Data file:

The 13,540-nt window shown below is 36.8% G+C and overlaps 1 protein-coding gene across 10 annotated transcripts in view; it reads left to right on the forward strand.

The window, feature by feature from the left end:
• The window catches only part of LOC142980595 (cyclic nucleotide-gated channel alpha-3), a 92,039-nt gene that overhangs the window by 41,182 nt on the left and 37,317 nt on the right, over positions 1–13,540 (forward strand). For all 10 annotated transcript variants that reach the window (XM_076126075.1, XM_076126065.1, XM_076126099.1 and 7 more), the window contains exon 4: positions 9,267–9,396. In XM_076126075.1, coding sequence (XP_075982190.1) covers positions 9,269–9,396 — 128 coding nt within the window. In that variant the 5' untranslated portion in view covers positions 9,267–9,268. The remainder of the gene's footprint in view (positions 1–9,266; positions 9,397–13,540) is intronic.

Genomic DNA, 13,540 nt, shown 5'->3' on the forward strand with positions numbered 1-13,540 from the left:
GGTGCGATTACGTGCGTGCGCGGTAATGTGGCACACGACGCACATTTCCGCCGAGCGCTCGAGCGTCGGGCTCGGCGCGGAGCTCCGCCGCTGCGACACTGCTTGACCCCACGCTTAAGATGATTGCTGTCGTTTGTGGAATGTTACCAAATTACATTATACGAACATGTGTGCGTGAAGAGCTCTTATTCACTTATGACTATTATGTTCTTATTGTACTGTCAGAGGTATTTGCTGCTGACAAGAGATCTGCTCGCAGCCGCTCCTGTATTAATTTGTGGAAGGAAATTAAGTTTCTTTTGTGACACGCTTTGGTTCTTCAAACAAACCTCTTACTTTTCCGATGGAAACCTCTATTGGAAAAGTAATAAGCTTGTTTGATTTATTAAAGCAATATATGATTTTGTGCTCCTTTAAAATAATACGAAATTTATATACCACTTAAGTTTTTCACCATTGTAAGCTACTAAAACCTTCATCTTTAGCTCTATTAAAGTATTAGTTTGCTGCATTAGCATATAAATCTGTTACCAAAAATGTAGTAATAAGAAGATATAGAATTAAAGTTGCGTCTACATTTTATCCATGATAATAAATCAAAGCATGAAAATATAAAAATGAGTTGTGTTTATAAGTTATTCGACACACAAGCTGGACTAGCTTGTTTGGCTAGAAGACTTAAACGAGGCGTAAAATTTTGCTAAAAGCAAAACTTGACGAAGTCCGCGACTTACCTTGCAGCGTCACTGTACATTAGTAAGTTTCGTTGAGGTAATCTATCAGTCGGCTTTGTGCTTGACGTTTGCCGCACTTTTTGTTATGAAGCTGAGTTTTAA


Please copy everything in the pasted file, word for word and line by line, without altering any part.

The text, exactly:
The 13,540-nt window shown below is 36.8% G+C and overlaps 1 protein-coding gene across 10 annotated transcripts in view; it reads left to right on the forward strand.

The window, feature by feature from the left end:
• The window catches only part of LOC142980595 (cyclic nucleotide-gated channel alpha-3), a 92,039-nt gene that overhangs the window by 41,182 nt on the left and 37,317 nt on the right, over positions 1–13,540 (forward strand). For all 10 annotated transcript variants that reach the window (XM_076126075.1, XM_076126065.1, XM_076126099.1 and 7 more), the window contains exon 4: positions 9,267–9,396. In XM_076126075.1, coding sequence (XP_075982190.1) covers positions 9,269–9,396 — 128 coding nt within the window. In that variant the 5' untranslated portion in view covers positions 9,267–9,268. The remainder of the gene's footprint in view (positions 1–9,266; positions 9,397–13,540) is intronic.

Genomic DNA, 13,540 nt, shown 5'->3' on the forward strand with positions numbered 1-13,540 from the left:
GGTGCGATTACGTGCGTGCGCGGTAATGTGGCACACGACGCACATTTCCGCCGAGCGCTCGAGCGTCGGGCTCGGCGCGGAGCTCCGCCGCTGCGACACTGCTTGACCCCACGCTTAAGATGATTGCTGTCGTTTGTGGAATGTTACCAAATTACATTATACGAACATGTGTGCGTGAAGAGCTCTTATTCACTTATGACTATTATGTTCTTATTGTACTGTCAGAGGTATTTGCTGCTGACAAGAGATCTGCTCGCAGCCGCTCCTGTATTAATTTGTGGAAGGAAATTAAGTTTCTTTTGTGACACGCTTTGGTTCTTCAAACAAACCTCTTACTTTTCCGATGGAAACCTCTATTGGAAAAGTAATAAGCTTGTTTGATTTATTAAAGCAATATATGATTTTGTGCTCCTTTAAAATAATACGAAATTTATATACCACTTAAGTTTTTCACCATTGTAAGCTACTAAAACCTTCATCTTTAGCTCTATTAAAGTATTAGTTTGCTGCATTAGCATATAAATCTGTTACCAAAAATGTAGTAATAAGAAGATATAGAATTAAAGTTGCGTCTACATTTTATCCATGATAATAAATCAAAGCATGAAAATATAAAAATGAGTTGTGTTTATAAGTTATTCGACACACAAGCTGGACTAGCTTGTTTGGCTAGAAGACTTAAACGAGGCGTAAAATTTTGCTAAAAGCAAAACTTGACGAAGTCCGCGACTTACCTTGCAGCGTCACTGTACATTAGTAAGTTTCGTTGAGGTAATCTATCAGTCGGCTTTGTGCTTGACGTTTGCCGCACTTTTTGTTATGAAGCTGAGTTTTAA